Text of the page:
The rear CV joint anatomy

What is a CV joint? (drive axle, universal joint, velocity joint or whatever you want to call those)

They are drive shaft with 2 flexibles universal joints at each end that goes from the transmission to the wheel. They transmit engine power to the wheel. They are found on any independent suspension car / van. If a 4 x 4, you will have at least 4 of them + 2 more similar one between the front and the rear (those one donít need as much attention and servicing)  

Why doing a job like that?

  • Intelligent periodic maintenance: Itís a dirty job but you will save money and never you will be stranded in a remote place. Donít worry, an axle will give wear sign (noise) long before it failed, sometime it can be noisy for a year!!!! (Sometime not)
  • Broken protective boot: The boots keep the needed grease inside the joint and dirt outside. If broken; dirt will come inside, grease will go outside and the joint need clean grease to work properly.
  • Harden grease:  Grease loose viscosity with time and will become more hard so it will not cope will all the demanding movement of the shaft.
  • Noisy joint: Not good, for sure now you will need at least a complete new joint or more.
    Noise: grinding noise from the back when climbing or when at full stop and starting to go forward. The Vanagon is a rear wheel drive van so they donít flex with the direction (steering). It is easier to detect a worn axle on a front wheel drive car. Reason: the joint goes up and down with the suspension and also pivot with the direction (steering). So on a front wheel drive you will start hearing grinding noise when you make hard turn (like a U-turn).
Fist if you have money just buy 2 new complete drive axles, a lot cleaner, simpler to do.

The down side: most drive axle that you will find at any auto parts are rebuilt one, sometime cheap or even partially rebuilt joint will be put on the so call new drive axle, so know your part dealer and ask for a good rebuild company. (Even VW use a rebuilt company) The VW drive axle, good news and bad news: The bad new is that they are quite expensive. (About 180CAD + core for 1 complete axle / $100USD + core) EX: I pay $60 ($45USD) for a Honda Civic axle.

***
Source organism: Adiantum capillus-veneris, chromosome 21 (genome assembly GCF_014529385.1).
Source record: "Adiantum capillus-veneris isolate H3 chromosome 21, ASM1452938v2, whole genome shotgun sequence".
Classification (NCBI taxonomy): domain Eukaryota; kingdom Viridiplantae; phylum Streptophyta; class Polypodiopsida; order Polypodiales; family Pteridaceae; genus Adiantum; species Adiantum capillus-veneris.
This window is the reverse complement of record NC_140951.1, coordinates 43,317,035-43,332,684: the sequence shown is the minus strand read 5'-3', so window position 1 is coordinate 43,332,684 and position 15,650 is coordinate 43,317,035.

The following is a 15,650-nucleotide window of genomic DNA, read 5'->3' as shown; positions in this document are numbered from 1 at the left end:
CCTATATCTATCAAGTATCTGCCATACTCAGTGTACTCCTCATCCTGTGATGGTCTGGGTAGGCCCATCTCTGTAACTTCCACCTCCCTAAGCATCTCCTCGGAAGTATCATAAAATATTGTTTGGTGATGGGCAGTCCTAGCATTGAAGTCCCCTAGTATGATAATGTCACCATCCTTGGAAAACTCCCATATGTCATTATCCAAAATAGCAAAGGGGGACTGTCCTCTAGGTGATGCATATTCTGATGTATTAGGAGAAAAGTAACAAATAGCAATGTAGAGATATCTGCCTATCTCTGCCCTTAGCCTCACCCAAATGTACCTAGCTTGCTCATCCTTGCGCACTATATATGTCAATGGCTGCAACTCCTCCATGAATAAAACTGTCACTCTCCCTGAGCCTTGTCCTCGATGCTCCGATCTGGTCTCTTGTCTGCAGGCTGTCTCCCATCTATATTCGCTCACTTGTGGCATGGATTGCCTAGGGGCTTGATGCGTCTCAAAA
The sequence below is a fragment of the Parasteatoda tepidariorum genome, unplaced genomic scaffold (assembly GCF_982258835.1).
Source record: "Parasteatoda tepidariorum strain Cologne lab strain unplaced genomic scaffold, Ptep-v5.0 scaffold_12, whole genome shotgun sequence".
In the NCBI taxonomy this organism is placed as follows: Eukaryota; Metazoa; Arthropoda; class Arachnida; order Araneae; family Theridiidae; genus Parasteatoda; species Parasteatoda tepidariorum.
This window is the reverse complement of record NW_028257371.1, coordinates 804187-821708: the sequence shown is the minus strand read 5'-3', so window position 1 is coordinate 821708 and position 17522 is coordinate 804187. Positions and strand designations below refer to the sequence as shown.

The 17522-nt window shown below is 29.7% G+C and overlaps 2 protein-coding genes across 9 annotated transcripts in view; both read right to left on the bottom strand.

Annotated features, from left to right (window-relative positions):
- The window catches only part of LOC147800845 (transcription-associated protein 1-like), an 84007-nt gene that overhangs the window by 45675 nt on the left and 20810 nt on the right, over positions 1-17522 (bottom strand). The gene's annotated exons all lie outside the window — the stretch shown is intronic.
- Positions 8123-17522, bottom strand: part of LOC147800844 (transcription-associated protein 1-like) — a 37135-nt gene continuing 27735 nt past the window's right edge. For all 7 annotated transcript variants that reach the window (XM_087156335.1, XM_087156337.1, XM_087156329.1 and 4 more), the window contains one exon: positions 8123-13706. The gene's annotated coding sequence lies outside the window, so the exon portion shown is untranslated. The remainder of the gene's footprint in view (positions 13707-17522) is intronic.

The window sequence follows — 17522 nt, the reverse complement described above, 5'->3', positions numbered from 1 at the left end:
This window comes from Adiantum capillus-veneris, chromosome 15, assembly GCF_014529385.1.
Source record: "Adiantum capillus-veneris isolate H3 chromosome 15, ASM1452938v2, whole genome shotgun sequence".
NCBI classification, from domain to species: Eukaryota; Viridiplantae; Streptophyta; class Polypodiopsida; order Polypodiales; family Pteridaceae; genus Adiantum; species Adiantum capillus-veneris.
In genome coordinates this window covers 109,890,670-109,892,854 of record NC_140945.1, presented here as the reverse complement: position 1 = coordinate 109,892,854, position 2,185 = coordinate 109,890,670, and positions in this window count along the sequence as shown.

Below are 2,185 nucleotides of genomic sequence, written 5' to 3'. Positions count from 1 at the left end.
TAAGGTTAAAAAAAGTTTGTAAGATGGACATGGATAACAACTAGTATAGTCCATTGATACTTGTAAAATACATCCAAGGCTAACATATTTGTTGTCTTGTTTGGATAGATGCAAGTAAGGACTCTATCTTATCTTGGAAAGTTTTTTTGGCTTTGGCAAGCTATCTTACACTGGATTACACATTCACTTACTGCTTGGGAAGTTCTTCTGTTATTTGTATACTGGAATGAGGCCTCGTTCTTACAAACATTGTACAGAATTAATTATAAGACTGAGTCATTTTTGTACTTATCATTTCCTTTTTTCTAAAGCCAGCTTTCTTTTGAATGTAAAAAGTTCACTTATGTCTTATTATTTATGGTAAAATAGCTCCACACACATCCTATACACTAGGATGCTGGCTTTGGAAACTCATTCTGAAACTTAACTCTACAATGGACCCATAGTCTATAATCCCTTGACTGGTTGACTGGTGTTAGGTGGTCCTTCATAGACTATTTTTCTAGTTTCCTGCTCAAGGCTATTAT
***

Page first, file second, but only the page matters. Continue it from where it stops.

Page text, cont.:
The good new is that they are serviceable and you can buy each velocity joint / universal joint (or complete kit with boot) (2 per axle) separately. About $100 CAD ($50USD) each. You can also buy single boot or single boot kit (include grease, 6 Allen bolt, c-clip retainer)
(all pictures are from http://volkscafe.com, a good and reliable parts suplier)

Unless you have a perceptible drive axle noise, there is no way of knowing the condition of each joint before you carefully cleaned them.

The Vanagon axle is well design and of very good metal quality. If properly maintain it should outlast the vanís life.

I would recommend a 50k km (30k miles) servicing, new grease & boots

 

CV joint maintenance page

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